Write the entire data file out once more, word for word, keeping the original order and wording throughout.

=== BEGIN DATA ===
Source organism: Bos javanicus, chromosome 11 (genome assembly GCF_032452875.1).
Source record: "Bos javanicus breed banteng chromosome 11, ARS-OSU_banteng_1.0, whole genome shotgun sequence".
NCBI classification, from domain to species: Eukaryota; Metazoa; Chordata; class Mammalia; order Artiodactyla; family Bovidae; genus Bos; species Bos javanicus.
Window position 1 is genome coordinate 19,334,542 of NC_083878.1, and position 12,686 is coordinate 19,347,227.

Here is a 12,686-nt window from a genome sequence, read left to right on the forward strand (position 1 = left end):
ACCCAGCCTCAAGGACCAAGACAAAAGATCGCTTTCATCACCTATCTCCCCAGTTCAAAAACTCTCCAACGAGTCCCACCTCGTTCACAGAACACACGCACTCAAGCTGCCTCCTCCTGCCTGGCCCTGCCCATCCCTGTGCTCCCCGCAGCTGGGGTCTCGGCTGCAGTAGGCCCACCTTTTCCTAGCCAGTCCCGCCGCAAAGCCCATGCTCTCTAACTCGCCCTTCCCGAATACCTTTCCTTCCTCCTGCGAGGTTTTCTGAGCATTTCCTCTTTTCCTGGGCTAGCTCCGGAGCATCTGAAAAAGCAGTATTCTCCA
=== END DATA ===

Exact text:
Source organism: Bos javanicus, chromosome 11 (genome assembly GCF_032452875.1).
Source record: "Bos javanicus breed banteng chromosome 11, ARS-OSU_banteng_1.0, whole genome shotgun sequence".
NCBI classification, from domain to species: Eukaryota; Metazoa; Chordata; class Mammalia; order Artiodactyla; family Bovidae; genus Bos; species Bos javanicus.
Window position 1 is genome coordinate 19,334,542 of NC_083878.1, and position 12,686 is coordinate 19,347,227.

Here is a 12,686-nt window from a genome sequence, read left to right on the forward strand (position 1 = left end):
ACCCAGCCTCAAGGACCAAGACAAAAGATCGCTTTCATCACCTATCTCCCCAGTTCAAAAACTCTCCAACGAGTCCCACCTCGTTCACAGAACACACGCACTCAAGCTGCCTCCTCCTGCCTGGCCCTGCCCATCCCTGTGCTCCCCGCAGCTGGGGTCTCGGCTGCAGTAGGCCCACCTTTTCCTAGCCAGTCCCGCCGCAAAGCCCATGCTCTCTAACTCGCCCTTCCCGAATACCTTTCCTTCCTCCTGCGAGGTTTTCTGAGCATTTCCTCTTTTCCTGGGCTAGCTCCGGAGCATCTGAAAAAGCAGTATTCTCCA